On March 13, 1960, the league's 12 owners unanimously approved the move of the Cardinals to St. Louis, ending their 62-year history and 40 NFL seasons in Chicago. A unique aspect of this move was that in addition to the NFL's blessing, the Bidwills needed permission from the long-established baseball team in their new city to share the "Cardinals" nickname. While the practice of teams in the same city playing different sports under the same name was nothing new, in other cases the football team had deliberately copied the baseball team's name. The Cardinals were (and remain) unique in American sports history in that they were a team with a long-established nickname that had moved to a city that hosted another major sports franchise that coincidentally had the same long-established name. During the Cardinals' tenure in St. Louis, they were locally called the "Big Red", the "Football Cardinals", or "the Gridbirds" in order to avoid confusion with the baseball team. (The New York Giants continue to be called the "New York Football Giants", even though the baseball team that also had the same name moved to San Francisco in 1958.)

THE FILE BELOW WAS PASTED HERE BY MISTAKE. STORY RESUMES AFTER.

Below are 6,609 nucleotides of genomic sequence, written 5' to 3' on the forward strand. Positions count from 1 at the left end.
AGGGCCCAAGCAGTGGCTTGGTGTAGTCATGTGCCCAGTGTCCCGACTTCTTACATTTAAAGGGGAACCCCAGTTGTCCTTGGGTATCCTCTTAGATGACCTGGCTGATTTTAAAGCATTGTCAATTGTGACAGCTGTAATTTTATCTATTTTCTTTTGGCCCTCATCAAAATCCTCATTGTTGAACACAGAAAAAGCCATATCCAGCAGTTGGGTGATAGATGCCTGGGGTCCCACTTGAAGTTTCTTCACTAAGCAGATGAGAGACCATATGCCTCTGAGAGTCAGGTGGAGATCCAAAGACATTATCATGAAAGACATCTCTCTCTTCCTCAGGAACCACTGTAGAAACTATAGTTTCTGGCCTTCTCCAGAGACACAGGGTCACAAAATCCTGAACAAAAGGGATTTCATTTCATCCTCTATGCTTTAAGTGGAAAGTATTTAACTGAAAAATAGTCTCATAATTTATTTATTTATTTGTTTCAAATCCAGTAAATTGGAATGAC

The Cardinals shared Sportsman's Park with the baseball team. St. Louis had not had a professional football team since the early days of the NFL, and tickets proved difficult to sell. The Cardinals initially held practices in the city park. In 1961, they broke even at 7–7–0 (the NFL had expanded to a 14-game season to compete with the upstart AFL) and fell to 4–9–1 in 1962. Improving to 9–5–0 in 1963, the Cardinals almost reached the playoffs, but a loss to the Giants prevented that.
The Cardinals were competitive for much of the 1960s. New stars emerged in Larry Wilson, Charley Johnson, Jim Bakken, Sonny Randle, George Privateer, and Jim Hart. Violet Bidwill Wolfner died in 1962, and her sons, Bill and Charles, Jr. took control. Although the Cardinals were competitive in the '60s, they failed to achieve a playoff appearance during the decade.